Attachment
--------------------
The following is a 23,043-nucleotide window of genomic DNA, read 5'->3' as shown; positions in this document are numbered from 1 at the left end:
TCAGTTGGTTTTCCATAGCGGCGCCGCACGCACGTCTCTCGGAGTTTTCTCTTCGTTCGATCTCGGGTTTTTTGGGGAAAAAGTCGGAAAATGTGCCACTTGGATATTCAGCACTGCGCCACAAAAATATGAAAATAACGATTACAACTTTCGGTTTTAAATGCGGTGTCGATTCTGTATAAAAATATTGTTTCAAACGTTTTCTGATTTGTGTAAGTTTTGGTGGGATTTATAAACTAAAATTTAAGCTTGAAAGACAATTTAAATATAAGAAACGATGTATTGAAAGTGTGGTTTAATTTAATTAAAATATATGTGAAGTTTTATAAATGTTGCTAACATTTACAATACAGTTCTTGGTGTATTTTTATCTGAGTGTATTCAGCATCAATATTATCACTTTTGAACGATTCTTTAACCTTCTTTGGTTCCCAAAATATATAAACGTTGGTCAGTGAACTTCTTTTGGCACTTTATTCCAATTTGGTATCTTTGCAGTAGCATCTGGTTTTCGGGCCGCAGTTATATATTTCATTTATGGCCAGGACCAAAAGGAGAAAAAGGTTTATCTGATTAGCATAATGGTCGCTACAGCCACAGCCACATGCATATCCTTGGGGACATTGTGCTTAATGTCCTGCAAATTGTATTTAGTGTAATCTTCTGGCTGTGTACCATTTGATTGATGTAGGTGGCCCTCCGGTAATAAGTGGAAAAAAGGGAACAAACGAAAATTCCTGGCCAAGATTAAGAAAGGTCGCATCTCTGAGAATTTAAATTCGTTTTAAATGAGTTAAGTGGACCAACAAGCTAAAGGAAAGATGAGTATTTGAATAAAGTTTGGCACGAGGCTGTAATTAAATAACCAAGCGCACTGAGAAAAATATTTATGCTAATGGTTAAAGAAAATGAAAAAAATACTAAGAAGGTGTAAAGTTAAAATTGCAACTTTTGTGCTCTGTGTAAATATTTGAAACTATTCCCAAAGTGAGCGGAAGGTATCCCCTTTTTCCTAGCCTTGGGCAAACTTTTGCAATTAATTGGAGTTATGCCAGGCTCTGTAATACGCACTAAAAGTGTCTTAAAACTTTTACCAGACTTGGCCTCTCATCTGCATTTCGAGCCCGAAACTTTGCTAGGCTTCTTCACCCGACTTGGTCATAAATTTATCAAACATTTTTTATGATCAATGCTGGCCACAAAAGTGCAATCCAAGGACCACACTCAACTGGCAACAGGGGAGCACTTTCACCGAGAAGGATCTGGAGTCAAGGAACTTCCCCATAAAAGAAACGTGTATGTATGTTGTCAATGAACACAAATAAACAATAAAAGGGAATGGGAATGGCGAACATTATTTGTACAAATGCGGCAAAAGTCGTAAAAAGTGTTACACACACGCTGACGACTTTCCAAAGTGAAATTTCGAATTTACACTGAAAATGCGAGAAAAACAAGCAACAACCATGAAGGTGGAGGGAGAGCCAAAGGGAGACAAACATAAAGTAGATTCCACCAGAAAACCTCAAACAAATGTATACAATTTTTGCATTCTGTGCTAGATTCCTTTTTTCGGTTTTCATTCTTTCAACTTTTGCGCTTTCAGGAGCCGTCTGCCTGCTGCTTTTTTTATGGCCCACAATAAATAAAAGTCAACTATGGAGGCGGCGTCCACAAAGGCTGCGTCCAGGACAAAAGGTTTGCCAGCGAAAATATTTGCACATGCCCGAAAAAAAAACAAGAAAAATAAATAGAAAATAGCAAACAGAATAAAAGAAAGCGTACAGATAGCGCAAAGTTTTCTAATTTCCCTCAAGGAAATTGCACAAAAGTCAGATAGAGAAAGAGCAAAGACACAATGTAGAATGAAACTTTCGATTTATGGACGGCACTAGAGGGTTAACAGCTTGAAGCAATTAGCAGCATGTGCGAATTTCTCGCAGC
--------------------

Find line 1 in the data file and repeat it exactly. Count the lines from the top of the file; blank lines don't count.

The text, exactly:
The following is a 23,043-nucleotide window of genomic DNA, read 5'->3' as shown; positions in this document are numbered from 1 at the left end: